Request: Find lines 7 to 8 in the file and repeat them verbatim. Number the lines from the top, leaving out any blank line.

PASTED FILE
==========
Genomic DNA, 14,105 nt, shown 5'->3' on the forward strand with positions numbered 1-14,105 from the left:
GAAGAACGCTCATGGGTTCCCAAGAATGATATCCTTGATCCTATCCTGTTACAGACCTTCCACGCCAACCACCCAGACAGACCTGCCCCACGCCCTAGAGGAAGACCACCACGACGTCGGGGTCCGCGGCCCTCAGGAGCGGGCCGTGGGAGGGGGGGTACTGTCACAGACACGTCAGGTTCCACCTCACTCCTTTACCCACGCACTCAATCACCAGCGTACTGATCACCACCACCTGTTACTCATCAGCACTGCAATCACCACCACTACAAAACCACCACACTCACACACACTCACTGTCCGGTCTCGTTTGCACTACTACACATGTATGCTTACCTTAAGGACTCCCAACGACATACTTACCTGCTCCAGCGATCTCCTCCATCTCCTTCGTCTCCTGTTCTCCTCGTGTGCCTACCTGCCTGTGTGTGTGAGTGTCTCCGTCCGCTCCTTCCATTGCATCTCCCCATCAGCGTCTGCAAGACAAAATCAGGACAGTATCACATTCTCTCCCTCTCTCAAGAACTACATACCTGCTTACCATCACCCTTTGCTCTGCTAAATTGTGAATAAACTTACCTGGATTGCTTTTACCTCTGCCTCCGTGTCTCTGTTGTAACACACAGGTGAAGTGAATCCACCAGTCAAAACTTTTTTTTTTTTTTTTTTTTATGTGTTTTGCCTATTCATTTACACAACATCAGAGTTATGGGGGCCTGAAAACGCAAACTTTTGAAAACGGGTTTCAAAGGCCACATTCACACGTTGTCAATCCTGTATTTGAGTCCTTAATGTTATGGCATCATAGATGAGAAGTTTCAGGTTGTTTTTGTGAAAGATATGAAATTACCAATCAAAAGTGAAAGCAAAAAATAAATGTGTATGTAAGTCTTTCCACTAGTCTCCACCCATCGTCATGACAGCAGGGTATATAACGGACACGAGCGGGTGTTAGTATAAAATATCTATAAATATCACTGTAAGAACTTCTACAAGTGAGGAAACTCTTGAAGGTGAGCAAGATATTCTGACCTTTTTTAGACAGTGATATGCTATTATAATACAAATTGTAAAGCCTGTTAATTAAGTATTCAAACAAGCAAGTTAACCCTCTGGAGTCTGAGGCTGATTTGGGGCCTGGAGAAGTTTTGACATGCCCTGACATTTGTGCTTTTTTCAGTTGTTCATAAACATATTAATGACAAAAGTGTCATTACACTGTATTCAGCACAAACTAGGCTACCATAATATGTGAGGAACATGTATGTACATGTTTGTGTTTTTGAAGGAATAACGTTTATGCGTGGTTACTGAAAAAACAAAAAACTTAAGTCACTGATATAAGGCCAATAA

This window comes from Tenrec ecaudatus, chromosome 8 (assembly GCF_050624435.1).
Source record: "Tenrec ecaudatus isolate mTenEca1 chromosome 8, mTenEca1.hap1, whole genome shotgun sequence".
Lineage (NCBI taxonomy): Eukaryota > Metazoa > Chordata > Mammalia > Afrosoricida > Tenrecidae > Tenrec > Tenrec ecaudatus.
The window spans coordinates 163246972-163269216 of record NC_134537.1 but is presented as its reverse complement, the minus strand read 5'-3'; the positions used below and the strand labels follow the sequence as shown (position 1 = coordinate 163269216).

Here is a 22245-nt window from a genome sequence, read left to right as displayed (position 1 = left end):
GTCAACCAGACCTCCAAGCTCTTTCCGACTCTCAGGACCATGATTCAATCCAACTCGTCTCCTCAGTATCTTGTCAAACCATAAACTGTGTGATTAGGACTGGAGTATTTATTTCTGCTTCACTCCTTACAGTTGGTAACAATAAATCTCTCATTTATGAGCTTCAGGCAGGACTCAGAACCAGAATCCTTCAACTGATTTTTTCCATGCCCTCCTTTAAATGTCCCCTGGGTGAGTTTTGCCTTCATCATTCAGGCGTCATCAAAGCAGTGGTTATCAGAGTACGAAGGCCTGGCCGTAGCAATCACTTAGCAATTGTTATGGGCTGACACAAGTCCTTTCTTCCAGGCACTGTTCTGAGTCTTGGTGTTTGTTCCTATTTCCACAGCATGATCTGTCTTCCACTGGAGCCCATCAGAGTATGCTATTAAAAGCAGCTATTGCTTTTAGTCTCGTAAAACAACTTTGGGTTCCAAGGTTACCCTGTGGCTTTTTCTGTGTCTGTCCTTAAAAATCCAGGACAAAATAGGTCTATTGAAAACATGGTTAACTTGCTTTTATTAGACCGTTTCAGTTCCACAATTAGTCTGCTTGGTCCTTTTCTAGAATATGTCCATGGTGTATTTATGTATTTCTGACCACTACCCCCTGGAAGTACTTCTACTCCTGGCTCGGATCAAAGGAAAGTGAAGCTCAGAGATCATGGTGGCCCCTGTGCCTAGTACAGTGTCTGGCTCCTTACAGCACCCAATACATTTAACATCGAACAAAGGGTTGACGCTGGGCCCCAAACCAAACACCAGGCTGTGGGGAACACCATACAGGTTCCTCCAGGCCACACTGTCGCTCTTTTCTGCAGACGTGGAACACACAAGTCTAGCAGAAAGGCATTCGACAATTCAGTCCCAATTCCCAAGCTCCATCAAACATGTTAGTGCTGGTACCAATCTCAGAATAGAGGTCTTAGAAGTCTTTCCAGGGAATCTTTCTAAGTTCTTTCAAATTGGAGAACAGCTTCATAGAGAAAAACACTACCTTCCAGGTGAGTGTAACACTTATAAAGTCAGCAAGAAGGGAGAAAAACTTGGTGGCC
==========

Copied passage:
Here is a 22245-nt window from a genome sequence, read left to right as displayed (position 1 = left end):
GTCAACCAGACCTCCAAGCTCTTTCCGACTCTCAGGACCATGATTCAATCCAACTCGTCTCCTCAGTATCTTGTCAAACCATAAACTGTGTGATTAGGACTGGAGTATTTATTTCTGCTTCACTCCTTACAGTTGGTAACAATAAATCTCTCATTTATGAGCTTCAGGCAGGACTCAGAACCAGAATCCTTCAACTGATTTTTTCCATGCCCTCCTTTAAATGTCCCCTGGGTGAGTTTTGCCTTCATCATTCAGGCGTCATCAAAGCAGTGGTTATCAGAGTACGAAGGCCTGGCCGTAGCAATCACTTAGCAATTGTTATGGGCTGACACAAGTCCTTTCTTCCAGGCACTGTTCTGAGTCTTGGTGTTTGTTCCTATTTCCACAGCATGATCTGTCTTCCACTGGAGCCCATCAGAGTATGCTATTAAAAGCAGCTATTGCTTTTAGTCTCGTAAAACAACTTTGGGTTCCAAGGTTACCCTGTGGCTTTTTCTGTGTCTGTCCTTAAAAATCCAGGACAAAATAGGTCTATTGAAAACATGGTTAACTTGCTTTTATTAGACCGTTTCAGTTCCACAATTAGTCTGCTTGGTCCTTTTCTAGAATATGTCCATGGTGTATTTATGTATTTCTGACCACTACCCCCTGGAAGTACTTCTACTCCTGGCTCGGATCAAAGGAAAGTGAAGCTCAGAGATCATGGTGGCCCCTGTGCCTAGTACAGTGTCTGGCTCCTTACAGCACCCAATACATTTAACATCGAACAAAGGGTTGACGCTGGGCCCCAAACCAAACACCAGGCTGTGGGGAACACCATACAGGTTCCTCCAGGCCACACTGTCGCTCTTTTCTGCAGACGTGGAACACACAAGTCTAGCAGAAAGGCATTCGACAATTCAGTCCCAATTCCCAAGCTCCATCAAACATGTTAGTGCTGGTACCAATCTCAGAATAGAGGTCTTAGAAGTCTTTCCAGGGAATCTTTCTAAGTTCTTTCAAATTGGAGAACAGCTTCATAGAGAAAAACACTACCTTCCAGGTGAGTGTAACACTTATAAAGTCAGCAAGAAGGGAGAAAAACTTGGTGGCC